In the interview, the subject of reverse benchmarking is brought up, and with it, the example presented by Capitec. Capitec is a bank in South Africa that leveraged reverse benchmarking in order to cement their place in their market.

Reverse benchmarking is where you examine the standard practices of your particular industry in order to determine how one can do better, often by abandoning what other businesses treat as status quo. Returning to the Capitec example, Capitec observed that the other banks in South Africa were closing at 4 o’clock in the afternoon. In response to this, Capitec extended their hours to allow those who are employed to attend to their banking after work, and many of their branches have Saturday hours as well.

This is just one example of how “best practices” may not always be “best” for all businesses. However, when many businesses are questioned specifically regarding their supposed best practices, the response is often some variation of “this is what is safe and/or comfortable, and this is the way it has always been done.” According to Vermeulen, this is a good sign that there needs to be an examination into whether or not an organization is subscribing to practices because they are truly helpful, or if they are just stuck to the status quo.

There is also the danger of assuming that, because a company became successful by doing something, that something is a best practice. Vermeulen brought up the possibility that the companies who have reached the top have done so by following risky strategies and lucked out, while the vast majority of companies who did the same thing they did ultimately failed and died out in obscurity.

Vermeulen also acknowledges that changing an established practice is not an easy conclusion for many businesses to come to. According to him, companies will wait as long as they can before they make a change out of necessity--when they begin to see productivity and profitability suffer--but by then, change is more difficult to make.

This is why Vermeulen offers this advice: “Be proactive.”

By evaluating your business and establishing what actually works and--more importantly--what doesn’t, you can identify weak points and resolve them before they cause your business too much trouble.

CTN Solutions can do the same for your IT, evaluating your systems and network to ensure that everything is up to standard. Give us a call at (610) 828-5500 for more information.

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Your Mouse Can Do More Than You Think

Your Mouse Can Do More Than You Think

You’ve used a mouse for years, but do you know all the neat little tricks it can do? We’ll show you just how much you can get done with your mouse.

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Security Comes In Two Parts--Don’t Neglect The Physical Half

Security Comes In Two Parts--Don’t Neglect The Physical Half

Physical security is more or less what it sounds like: security intended to protect the physical infrastructure that houses your business and your critical data. Many of the pieces of physical security will seem very familiar, even if you didn’t know the right terms for them.


Access Control - An access control solution controls an individual’s access into an area. This is useful in ensuring that only those who are authorized access certain areas are able to, as these areas will require some form of identification to enter. This also allows the entrance and exit patterns of employees to be monitored for suspicious activity.

Identification - More often than not, physical security solutions will require more than one form of identification, or authentication. These are referred to as 2FA, or 2-Factor Authentication. If you have ever been required to enter a PIN code after providing a password, you’ve encountered 2FA identification.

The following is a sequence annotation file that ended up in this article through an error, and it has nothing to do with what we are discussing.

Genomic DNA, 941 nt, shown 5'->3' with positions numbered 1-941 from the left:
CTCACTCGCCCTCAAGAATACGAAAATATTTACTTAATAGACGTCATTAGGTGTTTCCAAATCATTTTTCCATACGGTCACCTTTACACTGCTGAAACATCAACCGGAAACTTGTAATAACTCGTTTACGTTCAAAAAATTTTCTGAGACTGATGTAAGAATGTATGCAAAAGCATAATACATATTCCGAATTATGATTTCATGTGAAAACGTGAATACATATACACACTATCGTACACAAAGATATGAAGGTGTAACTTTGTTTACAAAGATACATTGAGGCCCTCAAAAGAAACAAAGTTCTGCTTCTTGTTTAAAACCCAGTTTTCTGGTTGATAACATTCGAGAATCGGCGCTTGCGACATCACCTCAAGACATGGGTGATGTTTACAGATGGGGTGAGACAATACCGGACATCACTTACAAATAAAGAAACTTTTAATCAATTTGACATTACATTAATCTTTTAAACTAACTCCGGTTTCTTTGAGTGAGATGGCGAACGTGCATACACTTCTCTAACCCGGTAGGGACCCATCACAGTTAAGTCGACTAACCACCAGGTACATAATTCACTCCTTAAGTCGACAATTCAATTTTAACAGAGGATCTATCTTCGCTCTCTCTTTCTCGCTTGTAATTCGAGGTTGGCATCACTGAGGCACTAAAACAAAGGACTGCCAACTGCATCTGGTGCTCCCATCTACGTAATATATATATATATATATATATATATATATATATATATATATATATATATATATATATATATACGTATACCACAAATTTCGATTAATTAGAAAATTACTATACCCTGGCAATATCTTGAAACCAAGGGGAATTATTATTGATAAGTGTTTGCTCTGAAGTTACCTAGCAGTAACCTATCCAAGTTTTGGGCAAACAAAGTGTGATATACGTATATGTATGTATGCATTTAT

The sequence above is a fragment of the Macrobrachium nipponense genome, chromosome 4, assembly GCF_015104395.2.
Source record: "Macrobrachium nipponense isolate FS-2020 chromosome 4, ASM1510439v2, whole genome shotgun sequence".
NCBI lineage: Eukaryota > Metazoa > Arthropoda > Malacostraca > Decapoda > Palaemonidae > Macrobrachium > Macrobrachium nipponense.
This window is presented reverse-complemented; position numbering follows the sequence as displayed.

Security and Monitoring - Of course, in order to have a comprehensive physical security setup, you have to have the ability to see anywhere in the building at any given time. There are multiple solutions that can accomplish this, security cameras being the first to come to mind. Returning to access control solutions, these can help keep a record of who accessed where, and when.

Communication - Communication has fairly close ties with security. After all, if your company experienced a physical security breach, you would want to hear about it, wouldn’t you? As a result, it is important that there are plenty of reliable ways for your personnel to reach one another to pass along status updates, security warnings, and other crucial pieces of information.

Document Security - There is a good chance that, if someone is taking the time and effort to access your business, then they plan to profit from the heist as much as possible. This means that you should keep any access points to your internal documents well secured and restricted to only those with authorization.

Keep Track of Devices - Remember, your documents can be accessed through more than just your in-house workstations. Implementing a Bring Your Own Device policy or distributing work devices can allow you to keep track of where the device is taken, and will allow you to remotely wipe them if they are lost or stolen.

Employee Training - Of course, all the preventative measures in the world will do nothing if your employees aren’t also conscious of, and actively implementing, best practices to preserve the business’s security as a whole.

Security Culture - It is important that your employees are conscious of potential security issues as they go about their days. This awareness of potential security risks, how to identify them, and--most importantly--how to avoid them, is absolutely crucial when your employees could be weak points in your network security. As paranoid as it sounds, threats to your cybersecurity really are everywhere, including at your business’s front door.

What To Implement To Build Up Your Physical Security
When building your physical security, consider what can threaten your business on a physical level. Sure, a bold cybercriminal may attempt to gain access to your location, but that’s only the start of the physical threats to your business. It is critical that all threats to your business are considered, including the weather and other natural events.